When it comes to managing outside counsel, the CFO is usually concerned with the cost of outside counsel and the general counsel (GC) is responsible for finding a way to manage legal strategy within an often shrinking budget. The increased use of alternative fee arrangements (AFAs), however, presents an opportunity for CFOs to participate in more direct strategic discussions around legal strategy and legal spend with their internal legal departments and outside counsel.
Often the first question outside counsel is asked is, “How much is this going to cost?” or is told by the client that “I want to do this as a fixed fee.” Of course, there are a variety of options to accommodate every kind of pricing pressure, and much ink has been spilled on this topic in other forums. If the conversation between a company and its outside counsel starts with economics, however — whether on an hourly or AFA basis — we are all starting in the wrong place. The proper starting point is a discussion of the company’s value expectation.
But how can a company measure value at the outset of a legal engagement? Value is a dynamic concept that is comprised of three elements: synergy, efficiency, and cost.
Synergy. To arrive at a unified value expectation, the CFO and the GC must align the company’s business purpose with its legal goals for each engagement of outside counsel. Once a company does this, then, together with outside counsel, the parties need to evaluate where there are or can be synergies between the client and its outside counsel. The synergy should be around how to accomplish the company’s stated goals and align the respective organizational behaviors accordingly. For example, the parties can use phase- and task-based billing, and budgeting tools and reports, to project and measure this alignment.
Efficiency. The second component of value is efficiency. In order to maximize efficiency, the client and the outside counsel need to determine who should perform which task. Should there be a greater role for in-house counsel, paralegals, technology, or a lower cost third party (including contract attorneys), rather than all work being done by the lawyers at the outside firm? Is there a client team that can be deployed by outside counsel that has worked on similar matters for another client or for this client in the past?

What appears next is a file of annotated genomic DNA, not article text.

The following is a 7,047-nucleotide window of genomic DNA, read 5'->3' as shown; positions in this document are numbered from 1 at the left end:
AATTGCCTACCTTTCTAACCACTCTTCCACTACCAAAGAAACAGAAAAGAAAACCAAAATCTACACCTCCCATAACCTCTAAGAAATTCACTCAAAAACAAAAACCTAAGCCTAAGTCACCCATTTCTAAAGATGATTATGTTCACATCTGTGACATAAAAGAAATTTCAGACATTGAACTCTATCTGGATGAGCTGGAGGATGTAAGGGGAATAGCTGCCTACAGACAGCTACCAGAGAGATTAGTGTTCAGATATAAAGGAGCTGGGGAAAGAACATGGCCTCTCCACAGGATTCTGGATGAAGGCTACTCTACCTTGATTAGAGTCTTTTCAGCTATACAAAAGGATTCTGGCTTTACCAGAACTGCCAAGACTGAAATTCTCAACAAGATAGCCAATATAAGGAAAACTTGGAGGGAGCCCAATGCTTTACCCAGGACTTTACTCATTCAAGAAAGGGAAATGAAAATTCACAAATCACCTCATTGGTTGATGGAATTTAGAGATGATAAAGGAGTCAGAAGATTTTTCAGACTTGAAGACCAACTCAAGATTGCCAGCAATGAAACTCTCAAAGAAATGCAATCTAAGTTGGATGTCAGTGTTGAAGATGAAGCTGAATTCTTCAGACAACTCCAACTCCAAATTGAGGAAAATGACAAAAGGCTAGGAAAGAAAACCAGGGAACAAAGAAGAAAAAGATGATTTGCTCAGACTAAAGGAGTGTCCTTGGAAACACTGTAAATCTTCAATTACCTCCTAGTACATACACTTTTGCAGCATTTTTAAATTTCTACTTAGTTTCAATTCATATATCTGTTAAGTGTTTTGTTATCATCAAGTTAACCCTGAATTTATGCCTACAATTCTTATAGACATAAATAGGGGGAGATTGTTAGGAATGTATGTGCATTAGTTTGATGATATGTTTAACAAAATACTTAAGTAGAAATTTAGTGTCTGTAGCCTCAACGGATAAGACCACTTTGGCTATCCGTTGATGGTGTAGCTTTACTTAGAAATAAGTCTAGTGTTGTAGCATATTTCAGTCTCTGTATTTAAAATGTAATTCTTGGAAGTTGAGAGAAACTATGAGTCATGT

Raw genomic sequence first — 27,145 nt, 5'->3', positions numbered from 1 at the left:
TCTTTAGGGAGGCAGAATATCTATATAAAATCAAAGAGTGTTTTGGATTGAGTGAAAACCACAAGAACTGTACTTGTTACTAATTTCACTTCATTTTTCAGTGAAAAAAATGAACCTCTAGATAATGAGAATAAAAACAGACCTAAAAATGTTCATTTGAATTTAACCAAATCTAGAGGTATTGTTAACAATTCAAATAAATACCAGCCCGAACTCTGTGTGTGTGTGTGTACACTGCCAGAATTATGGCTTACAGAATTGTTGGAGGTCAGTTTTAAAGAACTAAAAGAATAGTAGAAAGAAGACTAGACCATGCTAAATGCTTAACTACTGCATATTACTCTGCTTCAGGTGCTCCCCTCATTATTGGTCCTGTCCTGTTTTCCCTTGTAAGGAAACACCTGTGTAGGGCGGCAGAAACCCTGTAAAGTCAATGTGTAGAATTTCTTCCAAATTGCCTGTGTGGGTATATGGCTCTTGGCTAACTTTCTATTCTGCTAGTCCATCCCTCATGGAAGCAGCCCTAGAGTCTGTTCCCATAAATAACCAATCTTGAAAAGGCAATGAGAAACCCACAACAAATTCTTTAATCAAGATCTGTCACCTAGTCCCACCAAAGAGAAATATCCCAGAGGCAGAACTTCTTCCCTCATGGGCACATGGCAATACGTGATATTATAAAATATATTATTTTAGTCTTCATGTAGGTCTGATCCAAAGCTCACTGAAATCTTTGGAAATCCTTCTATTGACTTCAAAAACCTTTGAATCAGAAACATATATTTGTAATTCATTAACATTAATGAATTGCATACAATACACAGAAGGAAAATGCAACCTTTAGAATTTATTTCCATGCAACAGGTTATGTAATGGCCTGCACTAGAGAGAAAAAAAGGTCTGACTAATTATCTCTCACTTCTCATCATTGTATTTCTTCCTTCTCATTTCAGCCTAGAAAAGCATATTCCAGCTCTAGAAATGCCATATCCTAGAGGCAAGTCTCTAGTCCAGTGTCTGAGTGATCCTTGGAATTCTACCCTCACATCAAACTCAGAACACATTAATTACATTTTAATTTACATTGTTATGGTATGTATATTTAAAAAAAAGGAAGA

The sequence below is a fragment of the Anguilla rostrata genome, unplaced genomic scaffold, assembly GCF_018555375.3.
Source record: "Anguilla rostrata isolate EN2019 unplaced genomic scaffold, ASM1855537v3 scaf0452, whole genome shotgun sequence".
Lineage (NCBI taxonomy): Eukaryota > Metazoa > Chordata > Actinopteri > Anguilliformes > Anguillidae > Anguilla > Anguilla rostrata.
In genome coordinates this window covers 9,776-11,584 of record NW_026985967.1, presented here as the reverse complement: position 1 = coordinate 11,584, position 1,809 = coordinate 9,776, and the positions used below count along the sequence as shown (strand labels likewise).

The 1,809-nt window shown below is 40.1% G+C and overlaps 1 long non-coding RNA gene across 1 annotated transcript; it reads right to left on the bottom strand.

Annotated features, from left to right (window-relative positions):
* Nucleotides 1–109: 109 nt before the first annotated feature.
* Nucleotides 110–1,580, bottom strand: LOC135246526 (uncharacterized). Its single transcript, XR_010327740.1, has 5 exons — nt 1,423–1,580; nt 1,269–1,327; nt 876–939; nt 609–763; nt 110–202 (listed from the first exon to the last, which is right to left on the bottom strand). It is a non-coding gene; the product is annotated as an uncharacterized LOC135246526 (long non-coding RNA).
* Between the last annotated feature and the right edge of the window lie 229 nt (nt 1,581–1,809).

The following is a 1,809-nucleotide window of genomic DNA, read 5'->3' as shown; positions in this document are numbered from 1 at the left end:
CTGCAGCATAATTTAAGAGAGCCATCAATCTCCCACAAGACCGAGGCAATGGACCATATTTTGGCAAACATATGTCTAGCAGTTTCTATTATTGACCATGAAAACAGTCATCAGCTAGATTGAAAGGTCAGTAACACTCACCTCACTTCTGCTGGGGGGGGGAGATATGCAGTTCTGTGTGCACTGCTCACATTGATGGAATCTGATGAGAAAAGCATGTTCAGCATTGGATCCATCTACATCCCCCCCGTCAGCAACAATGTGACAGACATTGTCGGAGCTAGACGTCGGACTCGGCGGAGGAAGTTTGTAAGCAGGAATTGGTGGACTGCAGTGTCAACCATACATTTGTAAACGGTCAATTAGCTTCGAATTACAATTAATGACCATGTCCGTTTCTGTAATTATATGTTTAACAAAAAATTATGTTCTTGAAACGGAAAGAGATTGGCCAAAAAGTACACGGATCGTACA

Cost. In light of the synergies to be achieved and the efficiencies created, the client and the outside counsel should discuss the cost of the representation and agree on a fair price and pricing structure. If a client expects certain aspects of a matter to cost a certain amount of money, the client should communicate this to outside counsel. Law firms have numerous strategic pricing options that they can and should be prepared to offer clients, including volume discounts, fixed fees, success fees, fees for particular phases of a matter, and holdbacks.
No one approach is right for every matter and every client, though. It is important that the client (GC and CFO) and the outside counsel discuss the risk that each party will undertake and how to best align their interests. Pricing legal work, if done properly, aligns the objectives of the company and its outside counsel, for immediate and future engagements.
There is no one-size-fits-all model for optimizing value for any particular matter. Rather, value is fluid throughout the relationship. Parties must be able to adapt to changing goals and priorities inherent in legal representation and a changing business environment. A savvy CFO plays a critical and strategic role in this conversation. Here are some tips and best practices to help drive (and maintain) the value discussion.
As law firms and their clients continue to move away from a discussion of discounts and cost to a more holistic discussion of value, there is an opportunity for CFOs to take on an enhanced strategic role in bridging the gap between legal strategy/cost management and business knowledge/operations. By fostering and encouraging an open dialogue on these issues the CFO, GC, and their outside counsel can work together to drive value for a company.
Meagan E. Costello is director of pricing and project management for Goodwin. Adam Chud is a partner in Goodwin’s business litigation group.